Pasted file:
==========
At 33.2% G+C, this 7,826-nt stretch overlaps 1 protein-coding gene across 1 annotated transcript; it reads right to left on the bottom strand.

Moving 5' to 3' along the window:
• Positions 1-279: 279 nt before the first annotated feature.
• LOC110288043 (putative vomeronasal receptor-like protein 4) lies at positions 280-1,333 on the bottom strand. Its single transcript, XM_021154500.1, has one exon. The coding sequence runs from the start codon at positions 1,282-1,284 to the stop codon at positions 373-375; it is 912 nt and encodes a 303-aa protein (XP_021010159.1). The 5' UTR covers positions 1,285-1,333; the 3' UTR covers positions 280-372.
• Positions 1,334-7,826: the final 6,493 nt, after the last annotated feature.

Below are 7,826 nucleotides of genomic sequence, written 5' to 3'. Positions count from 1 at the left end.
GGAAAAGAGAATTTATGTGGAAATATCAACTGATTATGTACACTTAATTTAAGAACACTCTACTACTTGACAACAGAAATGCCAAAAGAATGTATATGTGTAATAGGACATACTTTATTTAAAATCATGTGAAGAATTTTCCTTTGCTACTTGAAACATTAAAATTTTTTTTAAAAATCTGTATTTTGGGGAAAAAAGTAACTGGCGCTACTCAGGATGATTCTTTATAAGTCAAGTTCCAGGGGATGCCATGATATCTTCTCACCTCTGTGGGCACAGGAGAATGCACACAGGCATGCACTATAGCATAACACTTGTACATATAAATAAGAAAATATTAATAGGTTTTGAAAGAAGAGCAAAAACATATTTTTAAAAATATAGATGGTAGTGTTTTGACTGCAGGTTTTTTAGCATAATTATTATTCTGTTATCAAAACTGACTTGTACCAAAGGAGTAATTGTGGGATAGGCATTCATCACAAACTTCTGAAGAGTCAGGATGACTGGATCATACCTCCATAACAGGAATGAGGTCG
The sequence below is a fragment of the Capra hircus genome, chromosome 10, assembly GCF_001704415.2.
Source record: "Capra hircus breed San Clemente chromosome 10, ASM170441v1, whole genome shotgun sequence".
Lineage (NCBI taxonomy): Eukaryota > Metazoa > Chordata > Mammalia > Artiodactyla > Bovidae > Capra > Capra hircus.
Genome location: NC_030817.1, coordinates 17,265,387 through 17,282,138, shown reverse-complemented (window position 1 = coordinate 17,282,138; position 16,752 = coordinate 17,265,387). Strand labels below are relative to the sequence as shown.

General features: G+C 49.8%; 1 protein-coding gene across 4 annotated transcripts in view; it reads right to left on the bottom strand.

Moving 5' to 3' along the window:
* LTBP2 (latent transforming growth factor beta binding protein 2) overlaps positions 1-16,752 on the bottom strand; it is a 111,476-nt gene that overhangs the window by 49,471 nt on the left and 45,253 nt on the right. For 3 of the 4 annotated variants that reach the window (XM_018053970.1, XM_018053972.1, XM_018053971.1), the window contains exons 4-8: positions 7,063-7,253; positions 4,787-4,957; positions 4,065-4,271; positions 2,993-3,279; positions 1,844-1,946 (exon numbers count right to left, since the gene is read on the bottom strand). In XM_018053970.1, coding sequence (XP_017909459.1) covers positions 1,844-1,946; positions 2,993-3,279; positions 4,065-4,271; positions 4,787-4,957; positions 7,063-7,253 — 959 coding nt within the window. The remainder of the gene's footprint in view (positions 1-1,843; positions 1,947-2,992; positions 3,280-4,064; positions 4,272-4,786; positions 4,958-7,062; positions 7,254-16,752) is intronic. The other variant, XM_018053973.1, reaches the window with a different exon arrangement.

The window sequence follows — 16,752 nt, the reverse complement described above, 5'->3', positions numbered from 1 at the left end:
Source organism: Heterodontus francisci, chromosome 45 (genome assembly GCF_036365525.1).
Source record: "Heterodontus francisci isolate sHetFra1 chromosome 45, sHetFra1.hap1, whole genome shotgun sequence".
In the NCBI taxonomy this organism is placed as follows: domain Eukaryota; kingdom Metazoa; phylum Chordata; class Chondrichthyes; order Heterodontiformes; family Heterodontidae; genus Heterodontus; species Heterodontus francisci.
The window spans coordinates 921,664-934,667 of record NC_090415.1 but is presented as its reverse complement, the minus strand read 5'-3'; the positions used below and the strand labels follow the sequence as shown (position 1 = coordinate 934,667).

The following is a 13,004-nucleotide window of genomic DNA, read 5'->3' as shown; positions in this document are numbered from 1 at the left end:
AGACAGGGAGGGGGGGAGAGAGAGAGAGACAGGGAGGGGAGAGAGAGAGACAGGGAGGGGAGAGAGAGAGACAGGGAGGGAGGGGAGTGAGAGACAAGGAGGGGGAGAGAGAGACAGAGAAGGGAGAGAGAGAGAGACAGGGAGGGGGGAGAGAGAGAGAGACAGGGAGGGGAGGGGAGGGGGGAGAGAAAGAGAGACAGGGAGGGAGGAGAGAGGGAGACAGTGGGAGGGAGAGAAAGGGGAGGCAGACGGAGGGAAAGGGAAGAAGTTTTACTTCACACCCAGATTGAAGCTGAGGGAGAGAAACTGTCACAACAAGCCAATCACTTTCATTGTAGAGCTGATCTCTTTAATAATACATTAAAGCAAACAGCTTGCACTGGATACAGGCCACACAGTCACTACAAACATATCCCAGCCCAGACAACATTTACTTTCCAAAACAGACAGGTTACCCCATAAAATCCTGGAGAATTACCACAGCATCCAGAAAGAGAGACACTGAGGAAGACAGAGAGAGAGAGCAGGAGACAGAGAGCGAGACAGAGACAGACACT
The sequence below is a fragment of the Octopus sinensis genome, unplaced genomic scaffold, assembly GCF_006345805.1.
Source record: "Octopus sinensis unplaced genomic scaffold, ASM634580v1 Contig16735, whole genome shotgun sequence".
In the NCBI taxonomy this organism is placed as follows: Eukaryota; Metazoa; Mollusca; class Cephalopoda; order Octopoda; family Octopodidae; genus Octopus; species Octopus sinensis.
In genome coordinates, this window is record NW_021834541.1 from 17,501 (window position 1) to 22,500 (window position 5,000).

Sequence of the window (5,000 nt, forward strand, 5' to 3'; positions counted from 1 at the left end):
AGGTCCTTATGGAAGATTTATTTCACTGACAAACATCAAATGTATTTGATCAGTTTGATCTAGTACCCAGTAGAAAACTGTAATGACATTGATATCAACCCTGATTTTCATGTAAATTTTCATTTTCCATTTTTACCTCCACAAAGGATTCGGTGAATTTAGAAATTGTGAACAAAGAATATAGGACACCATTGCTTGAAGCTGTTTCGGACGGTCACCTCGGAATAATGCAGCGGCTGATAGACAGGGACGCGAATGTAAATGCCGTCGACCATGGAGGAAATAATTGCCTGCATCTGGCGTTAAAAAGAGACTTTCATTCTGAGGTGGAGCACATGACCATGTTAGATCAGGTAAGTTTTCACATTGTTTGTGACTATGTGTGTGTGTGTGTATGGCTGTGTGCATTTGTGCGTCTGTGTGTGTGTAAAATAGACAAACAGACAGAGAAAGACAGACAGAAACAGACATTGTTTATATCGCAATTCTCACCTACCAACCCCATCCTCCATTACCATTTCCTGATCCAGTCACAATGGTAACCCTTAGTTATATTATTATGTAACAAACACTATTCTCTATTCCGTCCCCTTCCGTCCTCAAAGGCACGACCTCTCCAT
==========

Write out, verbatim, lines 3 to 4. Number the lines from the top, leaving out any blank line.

• Positions 1-279: 279 nt before the first annotated feature.
• LOC110288043 (putative vomeronasal receptor-like protein 4) lies at positions 280-1,333 on the bottom strand. Its single transcript, XM_021154500.1, has one exon. The coding sequence runs from the start codon at positions 1,282-1,284 to the stop codon at positions 373-375; it is 912 nt and encodes a 303-aa protein (XP_021010159.1). The 5' UTR covers positions 1,285-1,333; the 3' UTR covers positions 280-372.